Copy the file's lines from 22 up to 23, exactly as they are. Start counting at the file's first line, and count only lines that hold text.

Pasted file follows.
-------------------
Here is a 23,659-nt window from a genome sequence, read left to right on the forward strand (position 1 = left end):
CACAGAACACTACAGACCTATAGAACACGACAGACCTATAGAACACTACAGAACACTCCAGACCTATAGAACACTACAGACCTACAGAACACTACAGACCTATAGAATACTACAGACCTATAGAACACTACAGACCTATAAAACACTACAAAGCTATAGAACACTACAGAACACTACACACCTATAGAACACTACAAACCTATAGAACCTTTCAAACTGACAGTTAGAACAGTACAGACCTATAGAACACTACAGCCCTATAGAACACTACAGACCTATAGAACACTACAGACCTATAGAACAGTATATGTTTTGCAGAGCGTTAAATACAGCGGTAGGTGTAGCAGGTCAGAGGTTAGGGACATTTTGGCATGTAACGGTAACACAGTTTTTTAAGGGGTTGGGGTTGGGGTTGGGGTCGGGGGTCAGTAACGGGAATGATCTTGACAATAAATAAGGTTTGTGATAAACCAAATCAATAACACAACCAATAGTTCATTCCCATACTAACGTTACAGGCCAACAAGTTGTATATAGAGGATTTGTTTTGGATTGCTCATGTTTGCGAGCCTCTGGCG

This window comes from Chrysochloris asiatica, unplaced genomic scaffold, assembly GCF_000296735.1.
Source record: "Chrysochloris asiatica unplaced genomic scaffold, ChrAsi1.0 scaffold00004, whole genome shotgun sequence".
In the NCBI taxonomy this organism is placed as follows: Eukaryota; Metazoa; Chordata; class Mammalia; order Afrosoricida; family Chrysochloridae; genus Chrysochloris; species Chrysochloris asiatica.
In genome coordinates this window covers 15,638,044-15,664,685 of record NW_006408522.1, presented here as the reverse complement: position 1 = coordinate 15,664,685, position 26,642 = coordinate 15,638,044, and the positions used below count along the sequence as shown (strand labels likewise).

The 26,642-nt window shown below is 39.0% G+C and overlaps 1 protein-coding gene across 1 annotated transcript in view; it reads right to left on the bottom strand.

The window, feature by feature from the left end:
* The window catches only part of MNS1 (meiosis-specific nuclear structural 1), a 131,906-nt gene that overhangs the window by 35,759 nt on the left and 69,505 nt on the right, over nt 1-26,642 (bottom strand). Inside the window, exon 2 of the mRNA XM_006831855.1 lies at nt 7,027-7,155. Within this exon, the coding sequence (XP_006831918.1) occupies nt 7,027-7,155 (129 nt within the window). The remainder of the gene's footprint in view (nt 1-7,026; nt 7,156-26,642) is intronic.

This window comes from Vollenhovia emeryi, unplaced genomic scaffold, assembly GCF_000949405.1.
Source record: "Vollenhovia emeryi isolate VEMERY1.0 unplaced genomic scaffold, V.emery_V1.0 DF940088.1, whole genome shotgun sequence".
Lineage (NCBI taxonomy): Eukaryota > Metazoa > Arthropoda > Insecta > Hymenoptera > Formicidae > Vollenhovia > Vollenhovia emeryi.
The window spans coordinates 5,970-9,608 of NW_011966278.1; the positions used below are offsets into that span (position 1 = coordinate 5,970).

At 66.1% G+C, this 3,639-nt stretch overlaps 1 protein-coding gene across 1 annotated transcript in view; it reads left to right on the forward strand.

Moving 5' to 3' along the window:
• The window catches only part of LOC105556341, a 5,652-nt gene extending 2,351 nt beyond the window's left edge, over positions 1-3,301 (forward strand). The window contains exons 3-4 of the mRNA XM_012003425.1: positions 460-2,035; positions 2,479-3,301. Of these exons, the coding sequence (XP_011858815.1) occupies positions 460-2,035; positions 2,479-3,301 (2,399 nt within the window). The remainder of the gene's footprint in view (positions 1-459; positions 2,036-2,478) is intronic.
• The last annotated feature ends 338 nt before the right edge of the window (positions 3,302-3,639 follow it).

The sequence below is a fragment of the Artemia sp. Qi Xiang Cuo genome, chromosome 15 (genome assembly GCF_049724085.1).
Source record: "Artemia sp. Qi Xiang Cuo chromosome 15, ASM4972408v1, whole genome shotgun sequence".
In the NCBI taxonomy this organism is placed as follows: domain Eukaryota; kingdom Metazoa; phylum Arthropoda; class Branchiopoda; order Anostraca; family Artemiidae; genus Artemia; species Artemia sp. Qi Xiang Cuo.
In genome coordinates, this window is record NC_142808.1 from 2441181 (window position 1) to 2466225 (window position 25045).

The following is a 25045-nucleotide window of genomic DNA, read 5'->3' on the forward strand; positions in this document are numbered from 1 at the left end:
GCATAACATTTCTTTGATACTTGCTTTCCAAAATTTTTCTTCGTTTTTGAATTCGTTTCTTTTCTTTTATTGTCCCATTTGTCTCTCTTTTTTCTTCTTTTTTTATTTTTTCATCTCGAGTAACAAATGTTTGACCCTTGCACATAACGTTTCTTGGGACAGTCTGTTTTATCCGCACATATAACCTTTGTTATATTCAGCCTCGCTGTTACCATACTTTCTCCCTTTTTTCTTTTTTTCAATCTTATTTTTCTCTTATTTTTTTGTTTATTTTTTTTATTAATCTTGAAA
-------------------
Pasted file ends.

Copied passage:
The following is a 25045-nucleotide window of genomic DNA, read 5'->3' on the forward strand; positions in this document are numbered from 1 at the left end:
GCATAACATTTCTTTGATACTTGCTTTCCAAAATTTTTCTTCGTTTTTGAATTCGTTTCTTTTCTTTTATTGTCCCATTTGTCTCTCTTTTTTCTTCTTTTTTTATTTTTTCATCTCGAGTAACAAATGTTTGACCCTTGCACATAACGTTTCTTGGGACAGTCTGTTTTATCCGCACATATAACCTTTGTTATATTCAGCCTCGCTGTTACCATACTTTCTCCCTTTTTTCTTTTTTTCAATCTTATTTTTCTCTTATTTTTTTGTTTATTTTTTTTATTAATCTTGAAA